Williamson Thing reappears the next morning, seemingly normal, except for slightly odd behavior, Amundsen notices. This doesn’t seem to mend the friction between the two groups but the scientists are allowed to continue their research. The language barrier enhances the groups frustrations as Amundsen is the only one who can speak Norwegian and it becomes increasingly difficult for him to mediate between the scientists and the guards.

Captain Munro takes a few men to go and examine the spacecraft a little closer. They get down to the ship and crack open a hatch in the top and go in. In the dark, they turn on the flashlights and make their way down several corridors. The ship is a frozen disaster. The inside of the ship lay in ruins, wreckage everywhere.thingSB Saucer in the ice 005

They find what appears to be a corridor with cells. Heavy iron doors with locks on the outside and little glass windows. One of the cells is busted outward, as if something massive broke through the door. A few dead bodies lay scattered about, ripped and frozen. Red ice glints off the floors and walls. Frozen blood everywhere. Captain Munro looks at the familiar body pieces and gasps when he realizes…they’re human.

Back at the lab, the scientists go back to their work. The Italian, complaining about the working conditions, helps GUSTAV, a Norwegian, carry a metal panel from the ship over to a table just as Keegan gets back to his microscope. Keegan yells at the Italian to keep his voice down and peers down into the lenses just as the skin slice of the Thing explodes upward through the microscope and into Keegan’s eye.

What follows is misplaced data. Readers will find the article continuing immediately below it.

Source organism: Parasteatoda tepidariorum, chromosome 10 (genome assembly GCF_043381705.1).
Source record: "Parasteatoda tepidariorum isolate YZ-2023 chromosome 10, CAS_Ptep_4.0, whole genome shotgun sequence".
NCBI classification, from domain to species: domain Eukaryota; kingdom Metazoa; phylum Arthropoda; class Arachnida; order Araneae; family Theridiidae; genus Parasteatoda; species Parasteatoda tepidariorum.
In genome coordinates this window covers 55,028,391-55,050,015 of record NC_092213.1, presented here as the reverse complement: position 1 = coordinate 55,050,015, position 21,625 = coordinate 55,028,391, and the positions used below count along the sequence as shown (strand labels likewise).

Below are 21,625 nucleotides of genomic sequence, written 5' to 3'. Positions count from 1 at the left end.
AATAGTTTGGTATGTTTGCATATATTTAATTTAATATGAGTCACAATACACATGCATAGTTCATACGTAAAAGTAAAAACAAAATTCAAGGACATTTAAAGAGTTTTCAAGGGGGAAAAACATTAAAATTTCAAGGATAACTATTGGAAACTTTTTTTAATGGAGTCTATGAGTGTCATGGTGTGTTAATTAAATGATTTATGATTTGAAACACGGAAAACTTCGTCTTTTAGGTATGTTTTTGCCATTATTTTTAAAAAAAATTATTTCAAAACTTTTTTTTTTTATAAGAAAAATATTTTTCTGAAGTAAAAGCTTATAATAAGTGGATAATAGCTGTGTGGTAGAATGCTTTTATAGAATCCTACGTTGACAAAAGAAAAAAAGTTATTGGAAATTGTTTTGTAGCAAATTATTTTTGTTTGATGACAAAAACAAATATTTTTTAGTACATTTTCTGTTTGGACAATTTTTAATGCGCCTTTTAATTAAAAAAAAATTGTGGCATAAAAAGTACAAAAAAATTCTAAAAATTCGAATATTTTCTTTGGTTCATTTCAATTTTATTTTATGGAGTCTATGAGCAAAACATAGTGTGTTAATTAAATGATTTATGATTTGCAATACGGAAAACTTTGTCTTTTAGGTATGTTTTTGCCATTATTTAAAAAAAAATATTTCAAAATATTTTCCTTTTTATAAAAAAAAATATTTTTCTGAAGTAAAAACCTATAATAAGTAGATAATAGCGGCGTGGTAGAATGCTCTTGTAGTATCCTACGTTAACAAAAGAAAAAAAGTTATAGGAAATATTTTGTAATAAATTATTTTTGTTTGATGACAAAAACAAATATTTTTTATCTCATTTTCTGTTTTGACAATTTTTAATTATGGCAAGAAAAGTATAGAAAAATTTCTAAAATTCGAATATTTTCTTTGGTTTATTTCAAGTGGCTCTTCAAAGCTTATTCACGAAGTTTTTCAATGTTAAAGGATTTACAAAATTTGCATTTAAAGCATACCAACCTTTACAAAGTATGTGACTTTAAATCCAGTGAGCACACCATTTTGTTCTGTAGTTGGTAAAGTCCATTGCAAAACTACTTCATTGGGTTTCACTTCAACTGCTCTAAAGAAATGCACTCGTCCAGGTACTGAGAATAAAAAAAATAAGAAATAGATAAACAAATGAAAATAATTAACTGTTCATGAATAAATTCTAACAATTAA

Keegan’s head snaps back as the microscope explodes and he falls to the floor, dead. The Italian and Norwegian yell and scramble over to Keegan. Keegan’s eye dangles from the socket and blood pours from his head. A few scientists and guards rush in. Confusion erupts as the Italian attacks the guards thinking they have sabotaged their equipment and killed his colleague. They manage to subdue the Italian and handcuff him and Gustav.thingguy

The guards take the Italian and Gustav to another building and  lock them into a room by themselves. Williamson stays to watch over them. Keegan’s body is taken to a room and covered with a sheet.

Captain Munro gets back from the spaceship and seems shaken.  To try to ease tension, he sends a group of guards back to the Sub. Amundsen pulls him aside to let him know what’s happened. He takes him to view Keegan and then tells him that the men’s nerves are at their breaking points.